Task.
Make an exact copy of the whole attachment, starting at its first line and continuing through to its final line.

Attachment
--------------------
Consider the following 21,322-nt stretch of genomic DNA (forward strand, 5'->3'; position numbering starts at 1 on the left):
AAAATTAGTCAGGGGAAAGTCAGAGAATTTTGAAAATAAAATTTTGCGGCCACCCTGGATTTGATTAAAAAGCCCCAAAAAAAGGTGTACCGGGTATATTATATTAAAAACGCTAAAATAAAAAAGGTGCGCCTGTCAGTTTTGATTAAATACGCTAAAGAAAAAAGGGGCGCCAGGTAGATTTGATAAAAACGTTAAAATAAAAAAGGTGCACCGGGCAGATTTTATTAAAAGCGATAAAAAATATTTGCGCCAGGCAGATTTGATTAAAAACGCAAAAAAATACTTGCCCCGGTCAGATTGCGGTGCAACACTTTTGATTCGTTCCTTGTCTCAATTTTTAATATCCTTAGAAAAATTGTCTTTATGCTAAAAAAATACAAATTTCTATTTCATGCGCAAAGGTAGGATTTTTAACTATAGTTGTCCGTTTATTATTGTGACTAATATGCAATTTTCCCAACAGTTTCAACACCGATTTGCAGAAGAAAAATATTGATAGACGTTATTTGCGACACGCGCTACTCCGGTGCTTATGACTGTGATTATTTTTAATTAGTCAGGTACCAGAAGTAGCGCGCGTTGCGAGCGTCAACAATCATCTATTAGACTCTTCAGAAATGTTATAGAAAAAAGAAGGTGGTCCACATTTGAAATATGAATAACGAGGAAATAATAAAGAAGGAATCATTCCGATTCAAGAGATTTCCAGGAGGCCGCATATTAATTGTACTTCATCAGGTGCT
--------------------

Consider the following 21,322-nt stretch of genomic DNA (forward strand, 5'->3'; position numbering starts at 1 on the left):
AAAATTAGTCAGGGGAAAGTCAGAGAATTTTGAAAATAAAATTTTGCGGCCACCCTGGATTTGATTAAAAAGCCCCAAAAAAAGGTGTACCGGGTATATTATATTAAAAACGCTAAAATAAAAAAGGTGCGCCTGTCAGTTTTGATTAAATACGCTAAAGAAAAAAGGGGCGCCAGGTAGATTTGATAAAAACGTTAAAATAAAAAAGGTGCACCGGGCAGATTTTATTAAAAGCGATAAAAAATATTTGCGCCAGGCAGATTTGATTAAAAACGCAAAAAAATACTTGCCCCGGTCAGATTGCGGTGCAACACTTTTGATTCGTTCCTTGTCTCAATTTTTAATATCCTTAGAAAAATTGTCTTTATGCTAAAAAAATACAAATTTCTATTTCATGCGCAAAGGTAGGATTTTTAACTATAGTTGTCCGTTTATTATTGTGACTAATATGCAATTTTCCCAACAGTTTCAACACCGATTTGCAGAAGAAAAATATTGATAGACGTTATTTGCGACACGCGCTACTCCGGTGCTTATGACTGTGATTATTTTTAATTAGTCAGGTACCAGAAGTAGCGCGCGTTGCGAGCGTCAACAATCATCTATTAGACTCTTCAGAAATGTTATAGAAAAAAGAAGGTGGTCCACATTTGAAATATGAATAACGAGGAAATAATAAAGAAGGAATCATTCCGATTCAAGAGATTTCCAGGAGGCCGCATATTAATTGTACTTCATCAGGTGCT